Such releases usually list some of the ordinary risks for which someone is “waiving” liability. But generally, a participant is not waiving his/her rights to sue for injuries resulting from the negligence of the party demanding the waiver. For instance, let’s assume someone wants to go to a fitness center. Before he can use the facilities, the owner of the center demands that the user sign a waiver.
The waiver claims the signer is releasing “any and all liability” associated with the use of the facility. This includes injuries that are the result of improper use of the weights and machines, exertion or other strain-like injuries, heart-attacks, dropped weights, falling weights, etc. etc. etc. However, the waiver says nothing about releasing the owner of the premises from his/her own acts of negligence. One of the machines tips over and severely injures a bystander using the gym. The machine tipped over because it was improperly installed. The owner left the anchor bolts unsecured. Here, the injured gym user could sue the gym for the owner’s negligence in failing to properly install and secure the machine.
Waiving Owner’s Negligence
Increasingly, premises owners and organizers of activities are including language in their respective waivers that participants are waiving even injuries that are the result of the operator’s negligence and not just the inherent risks of the activity. Courts highly disfavor these provisions. Any such language must be clearly, conspicuously and unambiguously displayed. Often, the circumstances for execution of such waivers are a further defense to any enforcement of the waiver and the imposition of an assumption of the risk defense. They herd new participants like cattle into an activity as a person at the front desk nonchalantly waives a release in front of their noses, politely demanding, “Sign this.”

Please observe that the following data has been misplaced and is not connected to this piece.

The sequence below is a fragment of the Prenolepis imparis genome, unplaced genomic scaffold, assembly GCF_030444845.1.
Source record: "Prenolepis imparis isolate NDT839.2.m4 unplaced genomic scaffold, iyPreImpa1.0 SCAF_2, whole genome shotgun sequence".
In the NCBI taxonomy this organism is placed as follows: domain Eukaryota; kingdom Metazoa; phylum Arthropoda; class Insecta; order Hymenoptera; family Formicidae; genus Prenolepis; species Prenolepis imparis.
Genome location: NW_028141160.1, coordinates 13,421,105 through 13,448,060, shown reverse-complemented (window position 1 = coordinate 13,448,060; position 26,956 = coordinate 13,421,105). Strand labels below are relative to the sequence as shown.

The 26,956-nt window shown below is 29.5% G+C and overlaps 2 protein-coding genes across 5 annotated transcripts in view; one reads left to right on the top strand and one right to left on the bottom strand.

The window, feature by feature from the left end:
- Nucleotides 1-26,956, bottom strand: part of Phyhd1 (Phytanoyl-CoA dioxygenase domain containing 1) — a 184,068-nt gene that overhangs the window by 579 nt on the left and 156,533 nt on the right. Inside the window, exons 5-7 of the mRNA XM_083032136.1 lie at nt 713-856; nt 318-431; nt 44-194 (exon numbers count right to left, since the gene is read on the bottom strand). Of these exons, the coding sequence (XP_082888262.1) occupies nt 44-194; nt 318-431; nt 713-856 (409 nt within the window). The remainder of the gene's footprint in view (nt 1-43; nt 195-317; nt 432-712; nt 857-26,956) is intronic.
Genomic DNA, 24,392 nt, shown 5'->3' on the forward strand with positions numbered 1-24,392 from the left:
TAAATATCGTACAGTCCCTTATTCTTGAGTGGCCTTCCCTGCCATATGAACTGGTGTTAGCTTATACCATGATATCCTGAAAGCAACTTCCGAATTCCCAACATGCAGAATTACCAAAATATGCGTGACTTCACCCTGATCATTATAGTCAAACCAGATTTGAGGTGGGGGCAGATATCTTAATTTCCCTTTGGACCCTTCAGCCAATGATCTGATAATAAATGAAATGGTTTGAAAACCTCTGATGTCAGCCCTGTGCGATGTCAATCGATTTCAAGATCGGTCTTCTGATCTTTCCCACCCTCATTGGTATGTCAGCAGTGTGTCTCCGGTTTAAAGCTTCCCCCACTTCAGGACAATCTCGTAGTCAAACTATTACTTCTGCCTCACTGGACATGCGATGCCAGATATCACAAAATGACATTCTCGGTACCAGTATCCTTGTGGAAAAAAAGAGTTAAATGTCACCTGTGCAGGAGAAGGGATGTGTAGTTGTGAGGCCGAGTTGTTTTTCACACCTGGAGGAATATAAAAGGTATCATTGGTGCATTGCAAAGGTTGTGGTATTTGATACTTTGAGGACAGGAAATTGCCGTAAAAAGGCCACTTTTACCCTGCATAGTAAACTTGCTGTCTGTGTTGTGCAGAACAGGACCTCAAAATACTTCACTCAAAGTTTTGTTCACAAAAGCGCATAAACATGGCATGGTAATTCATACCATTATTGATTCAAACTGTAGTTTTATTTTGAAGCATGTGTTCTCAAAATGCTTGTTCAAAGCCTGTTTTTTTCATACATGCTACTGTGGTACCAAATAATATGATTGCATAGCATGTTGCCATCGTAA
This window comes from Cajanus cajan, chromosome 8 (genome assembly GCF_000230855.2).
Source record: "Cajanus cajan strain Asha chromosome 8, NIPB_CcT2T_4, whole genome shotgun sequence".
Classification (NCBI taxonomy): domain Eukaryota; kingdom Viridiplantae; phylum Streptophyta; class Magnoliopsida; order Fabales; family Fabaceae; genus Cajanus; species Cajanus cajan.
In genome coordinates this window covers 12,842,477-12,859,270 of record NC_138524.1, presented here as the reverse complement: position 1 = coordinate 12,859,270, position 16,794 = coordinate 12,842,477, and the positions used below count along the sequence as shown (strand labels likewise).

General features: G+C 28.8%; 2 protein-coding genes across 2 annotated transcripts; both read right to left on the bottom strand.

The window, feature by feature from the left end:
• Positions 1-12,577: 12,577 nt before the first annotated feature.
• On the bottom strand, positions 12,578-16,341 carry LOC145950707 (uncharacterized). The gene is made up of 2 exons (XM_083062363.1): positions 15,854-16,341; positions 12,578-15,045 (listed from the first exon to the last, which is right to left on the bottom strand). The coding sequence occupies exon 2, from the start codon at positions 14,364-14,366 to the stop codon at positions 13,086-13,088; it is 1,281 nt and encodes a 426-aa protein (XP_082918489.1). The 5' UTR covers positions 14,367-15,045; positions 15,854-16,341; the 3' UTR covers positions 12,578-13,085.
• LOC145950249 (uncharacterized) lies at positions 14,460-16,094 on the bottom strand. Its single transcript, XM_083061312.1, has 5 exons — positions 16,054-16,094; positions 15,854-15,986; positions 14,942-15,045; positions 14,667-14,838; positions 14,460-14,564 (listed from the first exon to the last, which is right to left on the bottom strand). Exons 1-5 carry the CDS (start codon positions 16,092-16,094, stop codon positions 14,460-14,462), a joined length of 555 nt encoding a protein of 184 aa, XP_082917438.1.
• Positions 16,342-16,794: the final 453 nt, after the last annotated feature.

Rarely, do they explain to participants what they are signing, or what the full implications are. Such waivers are “contracts of adhesion.” The operator of the activity or premises has all the leverage. The unsuspecting participant, who may have little or no experience to truly judge the risks of a new activity, has no choice but to succumb to the control of the owner/operator.
Defendants will uniformly claim the participant assumed the risk. However, many arguments can be made to avoid the preclusive effect of such a waiver. Only an experienced attorney can navigate around such releases. They can distinguish between assumption of risks well-known to the injured party that are inherent to the activity. Versus risks imposed on the injured party by calloused and sneaky operators and owners.
Questions About Your Injury?
Assumption of risk is all about knowing the risk of an activity and willingly participating anyway. If you or a loved one have been injured and have a question about who is responsible, contact our experienced injury attorneys. We have over 30 years of experience helping injured victims.